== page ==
[5] Another example might be whether there was information which would trigger any heightened awareness of a risk to this inmate - any "suspicious" behavior such as an individual leaving an assigned work post, or stuffing magazines in his shirt to avoid injury - to alert correction personnel of a specific danger brewing.
[6] It is noted that the majority opinion - addressing the concerns of the dissent - declares that ". . . we underscore that the State's duty to prisoners does not mandate unremitting surveillance in all circumstances, and does not render the State an insurer of inmate safety. When persons with dangerous criminal propensities are held in close quarters, inevitably there will be some risk of unpreventable assault, a risk the State cannot possibly eradicate (id., at 256)." The majority confirms that in the case before it there was simply a triable issue, given ". . . uncontested evidence of State rules and regulations relevant to foreseeability; uncontested evidence of an elevated risk of inmate-on-inmate attack during congregate ‘go-back' time; and uncontested evidence of both the regularity of the correction officer's inattentiveness at precisely that time and the officer's inability to see claimant at the location where he was required to stand (id.,at 255)."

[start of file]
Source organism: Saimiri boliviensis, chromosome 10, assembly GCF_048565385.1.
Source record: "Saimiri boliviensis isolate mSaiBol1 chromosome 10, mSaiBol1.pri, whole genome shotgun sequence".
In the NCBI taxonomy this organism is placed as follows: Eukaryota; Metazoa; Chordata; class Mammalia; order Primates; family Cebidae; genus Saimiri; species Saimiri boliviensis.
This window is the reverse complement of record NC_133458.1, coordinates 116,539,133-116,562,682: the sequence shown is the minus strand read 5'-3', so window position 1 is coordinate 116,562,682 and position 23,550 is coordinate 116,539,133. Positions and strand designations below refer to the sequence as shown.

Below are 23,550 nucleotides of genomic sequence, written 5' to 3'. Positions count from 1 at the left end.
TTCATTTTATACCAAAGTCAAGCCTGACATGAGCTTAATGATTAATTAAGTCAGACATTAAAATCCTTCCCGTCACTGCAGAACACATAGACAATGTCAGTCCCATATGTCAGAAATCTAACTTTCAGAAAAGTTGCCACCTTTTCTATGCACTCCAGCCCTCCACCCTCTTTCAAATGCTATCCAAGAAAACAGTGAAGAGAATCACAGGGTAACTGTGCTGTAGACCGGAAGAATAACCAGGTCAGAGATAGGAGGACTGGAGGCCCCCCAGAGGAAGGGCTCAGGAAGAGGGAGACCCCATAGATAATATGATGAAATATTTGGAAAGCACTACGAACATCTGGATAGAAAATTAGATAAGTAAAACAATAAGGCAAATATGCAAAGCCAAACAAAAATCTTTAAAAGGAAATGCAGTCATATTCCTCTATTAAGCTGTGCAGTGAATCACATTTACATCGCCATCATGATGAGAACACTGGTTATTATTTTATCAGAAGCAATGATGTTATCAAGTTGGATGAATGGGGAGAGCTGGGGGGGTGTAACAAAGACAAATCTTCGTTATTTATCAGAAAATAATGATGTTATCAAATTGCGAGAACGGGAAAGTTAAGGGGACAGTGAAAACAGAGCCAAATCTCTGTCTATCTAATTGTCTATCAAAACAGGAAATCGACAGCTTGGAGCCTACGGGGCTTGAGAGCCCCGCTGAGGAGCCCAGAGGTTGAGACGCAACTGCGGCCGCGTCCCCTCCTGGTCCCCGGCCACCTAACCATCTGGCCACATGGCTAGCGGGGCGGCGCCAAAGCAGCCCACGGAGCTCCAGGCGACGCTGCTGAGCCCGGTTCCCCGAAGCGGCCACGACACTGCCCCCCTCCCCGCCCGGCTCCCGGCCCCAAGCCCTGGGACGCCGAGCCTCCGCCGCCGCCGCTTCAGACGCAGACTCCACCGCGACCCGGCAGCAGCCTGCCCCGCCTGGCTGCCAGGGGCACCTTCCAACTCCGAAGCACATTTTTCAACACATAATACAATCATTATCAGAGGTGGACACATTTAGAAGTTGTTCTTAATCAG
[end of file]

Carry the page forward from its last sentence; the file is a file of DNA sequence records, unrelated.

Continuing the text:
[7] Interestingly, in the Deleon case the Claimant had urged the Court to consider the applicability of certain regulations promulgated under the authority of Correction Law §45(6) that appear applicable to local correctional facilities concerning the supervision of prisoners [9 NYCRR §7003.3] that the Claimant here also argued were relevant. As noted by Judge Patti, the terminology used in the regulation is inherently subjective: the supervision of inmates in a facility housing area is described as "active supervision," begging the question as to what constitutes an acceptable level of supervision. In any event, Judge Patti suggests, and this Court cannot help but agree, that an expert in penology might be helpful to articulate the concept. All that was presented here was the Claimant's opinion that not enough correction officers were present, or that the ones who were present were not paying attention. See also Osuna v State of New York, supra, with respect to the regulations' lack of direct applicability.